There was a man in her village with a gaping wound on his neck that had oozed pus since before she could remember. Her grandfather had a tumour on his face when he passed away, as big as his nose. Her younger brother had died after a tiny cut on his leg had become infected, and an infection had taken him from the world in the slowest, cruellest way possible.
Dora had seen all these things and accepted them as normal. Deformity and sickness did not disturb her. She had a strong stomach.
But the woman on the undercroft stairs wasn’t just sick, she was ruined.
She was covered in terrible burns. Her clothes had melted into her skin, and one of her legs hung down over the stone steps at an angle that told of numerous broken bones. She was barely breathing.
But that wasn’t the worst.
Her right arm reached out towards Dora as though grasping for aid, but the other was withered and bent, and it was blurry, faded, as if seen through water. One second it was there, the next it was transparent, then it was back again.
The woman was not only entirely beyond repair, she also wasn’t entirely there.
Dora had no idea what to do. She couldn’t imagine what could have happened to this poor woman, or how she had found her way to the undercroft. It was plain that no physician could save her.
If she shouted for help, the master may come running. But what if he had done this terrible thing? And what, then, might he do to her?
She stood in the doorway, looking down at the woman, frozen. Then she heard the noise of a door opening upstairs, and footsteps on the landing above her. Her scream had woken the house.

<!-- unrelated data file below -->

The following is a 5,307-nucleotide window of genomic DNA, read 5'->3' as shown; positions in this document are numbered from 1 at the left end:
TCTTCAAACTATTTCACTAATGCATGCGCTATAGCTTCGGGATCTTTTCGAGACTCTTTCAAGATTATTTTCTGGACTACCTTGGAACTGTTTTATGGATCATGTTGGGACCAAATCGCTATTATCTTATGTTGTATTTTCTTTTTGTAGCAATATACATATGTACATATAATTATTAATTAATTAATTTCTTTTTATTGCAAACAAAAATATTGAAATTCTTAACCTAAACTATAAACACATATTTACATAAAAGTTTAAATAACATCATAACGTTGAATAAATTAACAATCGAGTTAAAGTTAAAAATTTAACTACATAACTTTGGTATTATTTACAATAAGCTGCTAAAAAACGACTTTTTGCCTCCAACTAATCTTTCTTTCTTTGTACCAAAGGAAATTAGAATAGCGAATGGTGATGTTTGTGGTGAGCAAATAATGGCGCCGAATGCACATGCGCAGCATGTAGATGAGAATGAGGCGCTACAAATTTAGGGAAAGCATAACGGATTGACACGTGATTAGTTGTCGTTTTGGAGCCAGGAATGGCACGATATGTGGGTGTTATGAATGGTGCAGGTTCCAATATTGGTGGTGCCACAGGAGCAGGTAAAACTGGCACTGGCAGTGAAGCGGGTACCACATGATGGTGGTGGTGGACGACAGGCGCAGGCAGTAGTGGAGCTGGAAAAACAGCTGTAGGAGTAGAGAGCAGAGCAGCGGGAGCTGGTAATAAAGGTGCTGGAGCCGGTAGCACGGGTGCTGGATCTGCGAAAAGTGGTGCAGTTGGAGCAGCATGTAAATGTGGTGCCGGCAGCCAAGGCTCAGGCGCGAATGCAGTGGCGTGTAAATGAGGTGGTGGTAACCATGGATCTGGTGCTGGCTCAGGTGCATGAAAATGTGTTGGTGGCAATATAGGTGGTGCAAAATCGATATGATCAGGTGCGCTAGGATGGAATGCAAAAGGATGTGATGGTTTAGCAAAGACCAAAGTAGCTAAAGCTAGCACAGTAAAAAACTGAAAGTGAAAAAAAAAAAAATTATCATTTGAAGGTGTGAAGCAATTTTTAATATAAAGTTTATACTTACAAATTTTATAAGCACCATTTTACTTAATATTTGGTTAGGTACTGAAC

‘Dora,’ gasped the injured woman, as if squeezing out the syllables was the hardest thing she’d ever done.
Dora felt helpless. She peered more closely, trying to reconstruct the ravaged face. Was it someone she knew? The footsteps above reached the top of the main staircase.
Dora scurried down the undercroft steps until she reached the prone figure.
‘Mistress, pardon me, but what can I do to help?’
The woman reached her hand up and grasped at the air.
‘Hand …’ she wheezed.
So Dora, eager to give comfort to the dying woman, fought back her revulsion and reached out to take the offered hand. But before she could make contact, a spark of crimson fire leapt from the woman’s fingers, arcing between her and Dora and then …
Dora was suspended in mid-air on a bright sunny day, screaming in alarm as she fell onto a cushion of bright fabric, the likes of which she had never seen before. She bounced clumsily back up into the air, her skirts flapping and her arms waving. Then back down again and a series of lessening bounces until she sprawled in a heap and looked up into the eyes of ten startled children, all in their stockinged feet, wearing the strangest garments she had ever seen. ‘Big kids aren’t allowed on the bouncy castle,’ said one prim, outraged little girl. And then …
Sprawling on the floor of a chamber hewn from rock, cathedral – large, silent, ice cold – was she in a cavern? A grey half-light picked out floor-to-ceiling racks of cocoons, each containing the blurred outline of a person. There were thousands of them, stretching away into the darkness. She rose to her feet and saw movement in the distance – three tiny figures, so far away. They were waving. She raised her hand to wave back and then …